Brett Kavanaugh, Facebook, Social Media Companies, Tech

Facebook employees revolt after executive appears at Kavanaugh hearing

Facebook is once again facing uncomfortable questions from employees about the actions of one of its executives.

This time it’s Joel Kaplan, the company’s VP of global public policy, who last week attended Brett Kavanaugh’s Senate hearing. Kaplan’s appearance, which raised some eyebrows at the time, resulted in a backlash from many Facebook employees, according to the New York Times

Kaplan attended the hearing not as a Facebook representative, but as a close friend of Kavanaugh, according to The Times. Nonetheless, his appearance did not go over well among Facebook employees, some of whom were dismayed at such a public showing of support by a top executive. Kaplan was seated prominently, just two rows behind Kavanaugh and was clearly visible during much of the hearing.

Although Kaplan defended his actions to staffers in an internal memo, noting that Kavanaugh and his wife are “my and my wife Laura’s closest friends in D.C.,” things escalated when other executives got involved.

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Image: Getty Images/Win McNamee

Sheryl Sandberg, who, The Times notes is personally close with Kaplan, reportedly told him it was “a mistake” for him to attend. Meanwhile, Facebook CEO Mark Zuckerberg defended his policy chief, saying he hadn’t broken any rules. Longtime Facebook exec Andrew Bosworth, who oversees Facebook’s hardware projects, also jumped into the fray, reportedly writing “it is your responsibility to choose a path, not that of the company you work for,” on an internal Facebook group for employees.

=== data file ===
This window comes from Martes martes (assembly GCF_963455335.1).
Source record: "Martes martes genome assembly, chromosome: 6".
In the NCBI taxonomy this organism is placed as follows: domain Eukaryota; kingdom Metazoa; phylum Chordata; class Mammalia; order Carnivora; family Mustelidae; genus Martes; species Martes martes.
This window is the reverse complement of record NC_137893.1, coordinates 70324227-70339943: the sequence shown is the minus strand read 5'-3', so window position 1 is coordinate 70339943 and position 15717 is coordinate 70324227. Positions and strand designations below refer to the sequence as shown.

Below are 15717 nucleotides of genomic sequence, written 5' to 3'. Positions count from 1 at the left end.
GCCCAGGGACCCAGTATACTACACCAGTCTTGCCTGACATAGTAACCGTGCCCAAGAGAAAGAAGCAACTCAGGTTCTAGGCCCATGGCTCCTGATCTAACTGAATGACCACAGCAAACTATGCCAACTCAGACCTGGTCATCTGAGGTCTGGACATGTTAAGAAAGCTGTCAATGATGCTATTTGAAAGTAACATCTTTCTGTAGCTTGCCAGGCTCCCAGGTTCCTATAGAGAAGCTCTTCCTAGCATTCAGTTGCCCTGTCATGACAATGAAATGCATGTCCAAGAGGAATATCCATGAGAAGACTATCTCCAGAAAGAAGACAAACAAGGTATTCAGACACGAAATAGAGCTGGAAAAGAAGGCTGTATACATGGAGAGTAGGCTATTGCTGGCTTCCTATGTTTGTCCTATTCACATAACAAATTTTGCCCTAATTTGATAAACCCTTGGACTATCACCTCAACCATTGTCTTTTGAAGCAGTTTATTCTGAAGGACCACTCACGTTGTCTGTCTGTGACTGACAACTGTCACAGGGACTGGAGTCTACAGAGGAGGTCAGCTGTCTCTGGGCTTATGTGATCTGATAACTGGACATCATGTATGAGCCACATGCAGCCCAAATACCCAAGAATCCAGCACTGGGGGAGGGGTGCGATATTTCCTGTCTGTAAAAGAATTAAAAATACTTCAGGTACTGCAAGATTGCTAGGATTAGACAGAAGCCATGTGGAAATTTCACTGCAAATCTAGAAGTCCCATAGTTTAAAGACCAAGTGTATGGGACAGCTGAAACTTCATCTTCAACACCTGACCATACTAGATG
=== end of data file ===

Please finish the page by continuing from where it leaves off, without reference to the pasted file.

Bosworth later apologized for his remarks, but it has done little to calm the tension. The company plans to address the matter further at a town hall meeting Friday. 

For Facebook, this is just the latest example of how divisive political issues have further complicated the company’s already tenuous position within the U.S. political system. Earlier this year, a group of Facebook employees formed a group that criticizes the company for being intolerant to conservative viewpoints.

Other tech companies have faced similar employee revolts as well. Google opted to not renew its contract with the Department of Defense after facing an employee uproar over its use of AI to aid the targeting abilities of military drones in what was known as Project Maven. Microsoft faced similar pushback from employees over its contracts with U.S. Immigrations and Customs Enforcement (ICE).

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